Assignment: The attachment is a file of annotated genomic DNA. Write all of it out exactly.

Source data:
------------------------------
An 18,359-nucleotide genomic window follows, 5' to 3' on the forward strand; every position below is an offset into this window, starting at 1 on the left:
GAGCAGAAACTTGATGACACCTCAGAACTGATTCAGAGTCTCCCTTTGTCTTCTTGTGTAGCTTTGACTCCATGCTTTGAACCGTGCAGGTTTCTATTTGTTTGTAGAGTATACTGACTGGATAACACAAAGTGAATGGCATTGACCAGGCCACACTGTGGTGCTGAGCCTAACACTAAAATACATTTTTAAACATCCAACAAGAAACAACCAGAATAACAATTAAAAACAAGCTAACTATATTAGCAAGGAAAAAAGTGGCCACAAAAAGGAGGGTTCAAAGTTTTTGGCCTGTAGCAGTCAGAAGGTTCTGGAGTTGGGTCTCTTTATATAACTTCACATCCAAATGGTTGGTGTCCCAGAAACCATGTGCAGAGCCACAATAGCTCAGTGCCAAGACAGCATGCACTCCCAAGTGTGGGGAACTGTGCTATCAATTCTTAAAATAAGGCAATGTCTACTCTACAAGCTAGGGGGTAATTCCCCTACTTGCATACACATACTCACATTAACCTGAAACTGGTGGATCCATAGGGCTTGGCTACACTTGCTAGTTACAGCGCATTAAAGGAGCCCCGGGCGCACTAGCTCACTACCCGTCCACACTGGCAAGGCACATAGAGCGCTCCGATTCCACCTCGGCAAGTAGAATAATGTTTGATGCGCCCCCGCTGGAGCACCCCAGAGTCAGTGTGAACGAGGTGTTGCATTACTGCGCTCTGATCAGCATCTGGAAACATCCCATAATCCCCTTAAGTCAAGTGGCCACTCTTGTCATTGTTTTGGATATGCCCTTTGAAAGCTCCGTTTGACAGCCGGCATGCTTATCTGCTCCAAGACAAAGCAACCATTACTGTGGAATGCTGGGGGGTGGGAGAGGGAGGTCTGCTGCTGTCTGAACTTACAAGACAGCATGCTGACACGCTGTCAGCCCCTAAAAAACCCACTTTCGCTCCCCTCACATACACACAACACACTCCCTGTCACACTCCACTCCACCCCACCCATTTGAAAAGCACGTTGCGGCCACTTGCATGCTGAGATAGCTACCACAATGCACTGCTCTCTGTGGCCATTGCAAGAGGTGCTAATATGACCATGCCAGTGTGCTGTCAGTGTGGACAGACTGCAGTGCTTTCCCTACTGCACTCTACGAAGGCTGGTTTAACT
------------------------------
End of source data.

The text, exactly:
An 18,359-nucleotide genomic window follows, 5' to 3' on the forward strand; every position below is an offset into this window, starting at 1 on the left:
GAGCAGAAACTTGATGACACCTCAGAACTGATTCAGAGTCTCCCTTTGTCTTCTTGTGTAGCTTTGACTCCATGCTTTGAACCGTGCAGGTTTCTATTTGTTTGTAGAGTATACTGACTGGATAACACAAAGTGAATGGCATTGACCAGGCCACACTGTGGTGCTGAGCCTAACACTAAAATACATTTTTAAACATCCAACAAGAAACAACCAGAATAACAATTAAAAACAAGCTAACTATATTAGCAAGGAAAAAAGTGGCCACAAAAAGGAGGGTTCAAAGTTTTTGGCCTGTAGCAGTCAGAAGGTTCTGGAGTTGGGTCTCTTTATATAACTTCACATCCAAATGGTTGGTGTCCCAGAAACCATGTGCAGAGCCACAATAGCTCAGTGCCAAGACAGCATGCACTCCCAAGTGTGGGGAACTGTGCTATCAATTCTTAAAATAAGGCAATGTCTACTCTACAAGCTAGGGGGTAATTCCCCTACTTGCATACACATACTCACATTAACCTGAAACTGGTGGATCCATAGGGCTTGGCTACACTTGCTAGTTACAGCGCATTAAAGGAGCCCCGGGCGCACTAGCTCACTACCCGTCCACACTGGCAAGGCACATAGAGCGCTCCGATTCCACCTCGGCAAGTAGAATAATGTTTGATGCGCCCCCGCTGGAGCACCCCAGAGTCAGTGTGAACGAGGTGTTGCATTACTGCGCTCTGATCAGCATCTGGAAACATCCCATAATCCCCTTAAGTCAAGTGGCCACTCTTGTCATTGTTTTGGATATGCCCTTTGAAAGCTCCGTTTGACAGCCGGCATGCTTATCTGCTCCAAGACAAAGCAACCATTACTGTGGAATGCTGGGGGGTGGGAGAGGGAGGTCTGCTGCTGTCTGAACTTACAAGACAGCATGCTGACACGCTGTCAGCCCCTAAAAAACCCACTTTCGCTCCCCTCACATACACACAACACACTCCCTGTCACACTCCACTCCACCCCACCCATTTGAAAAGCACGTTGCGGCCACTTGCATGCTGAGATAGCTACCACAATGCACTGCTCTCTGTGGCCATTGCAAGAGGTGCTAATATGACCATGCCAGTGTGCTGTCAGTGTGGACAGACTGCAGTGCTTTCCCTACTGCACTCTACGAAGGCTGGTTTAACT